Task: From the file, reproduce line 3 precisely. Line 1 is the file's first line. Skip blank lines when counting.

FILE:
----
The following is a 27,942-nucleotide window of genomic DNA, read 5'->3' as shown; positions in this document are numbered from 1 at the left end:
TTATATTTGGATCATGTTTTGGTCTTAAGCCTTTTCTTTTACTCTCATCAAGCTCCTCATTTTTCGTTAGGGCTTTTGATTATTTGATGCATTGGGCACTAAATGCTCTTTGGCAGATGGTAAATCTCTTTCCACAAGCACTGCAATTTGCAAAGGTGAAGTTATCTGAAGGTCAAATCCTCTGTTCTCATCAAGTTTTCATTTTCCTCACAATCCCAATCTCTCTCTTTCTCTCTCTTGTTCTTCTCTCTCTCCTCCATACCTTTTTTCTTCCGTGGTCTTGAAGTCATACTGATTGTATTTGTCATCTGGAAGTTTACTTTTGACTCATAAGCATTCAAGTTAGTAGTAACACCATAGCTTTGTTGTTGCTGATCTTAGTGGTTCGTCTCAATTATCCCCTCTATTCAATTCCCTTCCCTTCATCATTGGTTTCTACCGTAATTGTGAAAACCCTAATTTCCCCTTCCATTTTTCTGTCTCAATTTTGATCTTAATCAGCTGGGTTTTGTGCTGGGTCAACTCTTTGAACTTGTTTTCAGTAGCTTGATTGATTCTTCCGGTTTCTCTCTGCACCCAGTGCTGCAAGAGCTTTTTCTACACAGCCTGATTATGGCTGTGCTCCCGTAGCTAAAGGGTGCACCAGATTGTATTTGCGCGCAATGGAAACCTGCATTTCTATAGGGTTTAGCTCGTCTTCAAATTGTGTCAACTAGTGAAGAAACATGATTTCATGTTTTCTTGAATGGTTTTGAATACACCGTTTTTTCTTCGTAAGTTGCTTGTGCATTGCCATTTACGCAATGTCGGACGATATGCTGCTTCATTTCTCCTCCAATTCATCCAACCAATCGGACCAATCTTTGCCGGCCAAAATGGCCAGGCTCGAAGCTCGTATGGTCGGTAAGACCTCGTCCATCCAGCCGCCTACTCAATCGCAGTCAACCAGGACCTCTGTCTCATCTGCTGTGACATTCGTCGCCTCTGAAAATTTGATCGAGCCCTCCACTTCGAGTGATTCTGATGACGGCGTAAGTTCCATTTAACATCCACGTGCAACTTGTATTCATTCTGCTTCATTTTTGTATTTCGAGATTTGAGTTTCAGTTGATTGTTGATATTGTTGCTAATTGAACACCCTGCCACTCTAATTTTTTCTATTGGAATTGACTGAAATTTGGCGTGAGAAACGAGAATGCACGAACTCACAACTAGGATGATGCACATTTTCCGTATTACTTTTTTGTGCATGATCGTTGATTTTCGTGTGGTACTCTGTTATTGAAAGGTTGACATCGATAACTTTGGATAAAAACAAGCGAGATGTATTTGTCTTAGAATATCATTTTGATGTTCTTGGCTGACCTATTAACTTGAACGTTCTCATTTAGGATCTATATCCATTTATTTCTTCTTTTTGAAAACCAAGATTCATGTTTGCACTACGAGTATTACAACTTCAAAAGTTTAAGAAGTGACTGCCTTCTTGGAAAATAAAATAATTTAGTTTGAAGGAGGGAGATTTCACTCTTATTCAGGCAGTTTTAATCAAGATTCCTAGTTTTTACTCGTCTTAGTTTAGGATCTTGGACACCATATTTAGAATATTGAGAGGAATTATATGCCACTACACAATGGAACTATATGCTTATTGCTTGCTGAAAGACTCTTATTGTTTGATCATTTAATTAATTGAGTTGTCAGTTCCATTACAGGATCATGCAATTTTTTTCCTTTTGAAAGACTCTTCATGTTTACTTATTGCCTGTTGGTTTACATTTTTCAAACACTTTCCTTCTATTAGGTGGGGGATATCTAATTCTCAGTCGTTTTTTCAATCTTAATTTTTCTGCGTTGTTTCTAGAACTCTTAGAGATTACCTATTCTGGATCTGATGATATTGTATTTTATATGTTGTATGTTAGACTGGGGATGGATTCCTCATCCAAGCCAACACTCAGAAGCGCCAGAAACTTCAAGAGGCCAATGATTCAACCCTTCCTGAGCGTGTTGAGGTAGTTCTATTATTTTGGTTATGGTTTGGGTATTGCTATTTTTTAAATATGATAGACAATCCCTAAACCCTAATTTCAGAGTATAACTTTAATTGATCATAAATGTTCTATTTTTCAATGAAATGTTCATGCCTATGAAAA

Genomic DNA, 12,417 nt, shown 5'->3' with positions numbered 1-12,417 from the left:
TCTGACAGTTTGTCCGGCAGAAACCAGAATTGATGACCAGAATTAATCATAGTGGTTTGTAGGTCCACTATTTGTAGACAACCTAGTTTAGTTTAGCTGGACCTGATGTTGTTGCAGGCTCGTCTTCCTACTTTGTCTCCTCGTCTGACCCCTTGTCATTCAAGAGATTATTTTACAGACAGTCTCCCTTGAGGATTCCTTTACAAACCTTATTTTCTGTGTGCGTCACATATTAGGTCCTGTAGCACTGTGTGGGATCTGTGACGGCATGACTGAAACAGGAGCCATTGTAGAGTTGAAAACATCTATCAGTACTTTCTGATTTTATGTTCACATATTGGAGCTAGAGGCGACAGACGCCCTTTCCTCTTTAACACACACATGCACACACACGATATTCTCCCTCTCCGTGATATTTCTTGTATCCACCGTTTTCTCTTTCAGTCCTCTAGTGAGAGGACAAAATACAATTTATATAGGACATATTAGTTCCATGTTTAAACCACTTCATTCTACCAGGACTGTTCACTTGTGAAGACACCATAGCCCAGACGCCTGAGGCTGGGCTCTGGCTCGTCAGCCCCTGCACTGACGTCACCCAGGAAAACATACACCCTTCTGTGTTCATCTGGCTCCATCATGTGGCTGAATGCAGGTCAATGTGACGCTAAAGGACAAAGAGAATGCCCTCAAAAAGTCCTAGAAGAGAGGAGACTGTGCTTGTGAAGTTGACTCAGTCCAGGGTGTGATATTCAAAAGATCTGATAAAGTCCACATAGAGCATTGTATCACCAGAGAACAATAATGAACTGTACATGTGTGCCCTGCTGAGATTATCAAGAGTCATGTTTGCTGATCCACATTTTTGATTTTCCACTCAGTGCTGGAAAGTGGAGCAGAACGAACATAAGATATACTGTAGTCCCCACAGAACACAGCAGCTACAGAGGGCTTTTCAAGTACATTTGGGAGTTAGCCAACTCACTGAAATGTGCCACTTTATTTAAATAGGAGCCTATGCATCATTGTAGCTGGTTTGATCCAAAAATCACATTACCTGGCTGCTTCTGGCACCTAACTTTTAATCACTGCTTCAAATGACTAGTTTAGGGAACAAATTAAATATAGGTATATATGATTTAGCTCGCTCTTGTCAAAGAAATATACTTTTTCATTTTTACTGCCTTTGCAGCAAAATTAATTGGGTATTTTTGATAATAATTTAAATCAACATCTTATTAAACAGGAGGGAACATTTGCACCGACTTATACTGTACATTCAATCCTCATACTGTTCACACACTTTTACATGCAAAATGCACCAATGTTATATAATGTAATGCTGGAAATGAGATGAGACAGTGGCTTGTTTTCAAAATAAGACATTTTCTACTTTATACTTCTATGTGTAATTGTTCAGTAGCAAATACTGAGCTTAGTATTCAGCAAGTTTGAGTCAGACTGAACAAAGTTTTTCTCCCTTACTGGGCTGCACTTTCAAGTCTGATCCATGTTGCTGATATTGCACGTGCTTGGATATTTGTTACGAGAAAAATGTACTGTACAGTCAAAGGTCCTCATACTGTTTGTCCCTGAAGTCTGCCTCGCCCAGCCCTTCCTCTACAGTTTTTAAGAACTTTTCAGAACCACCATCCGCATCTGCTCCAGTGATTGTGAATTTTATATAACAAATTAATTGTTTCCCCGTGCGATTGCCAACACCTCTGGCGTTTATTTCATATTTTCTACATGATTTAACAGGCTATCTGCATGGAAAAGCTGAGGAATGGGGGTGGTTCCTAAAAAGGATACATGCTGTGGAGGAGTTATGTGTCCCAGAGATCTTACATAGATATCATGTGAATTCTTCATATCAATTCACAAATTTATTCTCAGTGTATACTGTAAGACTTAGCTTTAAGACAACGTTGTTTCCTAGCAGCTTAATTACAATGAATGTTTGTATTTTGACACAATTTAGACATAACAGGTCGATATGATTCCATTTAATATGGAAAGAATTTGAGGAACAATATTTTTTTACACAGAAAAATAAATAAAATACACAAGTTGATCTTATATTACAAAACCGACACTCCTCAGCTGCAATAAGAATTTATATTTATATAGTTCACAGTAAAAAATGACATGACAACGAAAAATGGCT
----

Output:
Genomic DNA, 12,417 nt, shown 5'->3' with positions numbered 1-12,417 from the left: